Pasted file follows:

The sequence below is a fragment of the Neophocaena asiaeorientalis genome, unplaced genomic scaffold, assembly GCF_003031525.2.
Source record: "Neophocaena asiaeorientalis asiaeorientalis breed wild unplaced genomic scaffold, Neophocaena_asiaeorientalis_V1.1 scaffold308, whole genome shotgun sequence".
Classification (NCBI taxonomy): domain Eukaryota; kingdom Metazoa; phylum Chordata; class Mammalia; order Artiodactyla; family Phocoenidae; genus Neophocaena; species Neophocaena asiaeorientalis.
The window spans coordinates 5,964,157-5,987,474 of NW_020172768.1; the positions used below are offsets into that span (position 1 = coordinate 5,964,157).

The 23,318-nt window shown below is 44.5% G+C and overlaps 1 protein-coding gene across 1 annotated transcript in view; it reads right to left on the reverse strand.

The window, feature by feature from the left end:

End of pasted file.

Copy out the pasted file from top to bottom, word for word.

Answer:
The sequence below is a fragment of the Neophocaena asiaeorientalis genome, unplaced genomic scaffold, assembly GCF_003031525.2.
Source record: "Neophocaena asiaeorientalis asiaeorientalis breed wild unplaced genomic scaffold, Neophocaena_asiaeorientalis_V1.1 scaffold308, whole genome shotgun sequence".
Classification (NCBI taxonomy): domain Eukaryota; kingdom Metazoa; phylum Chordata; class Mammalia; order Artiodactyla; family Phocoenidae; genus Neophocaena; species Neophocaena asiaeorientalis.
The window spans coordinates 5,964,157-5,987,474 of NW_020172768.1; the positions used below are offsets into that span (position 1 = coordinate 5,964,157).

The 23,318-nt window shown below is 44.5% G+C and overlaps 1 protein-coding gene across 1 annotated transcript in view; it reads right to left on the reverse strand.

The window, feature by feature from the left end: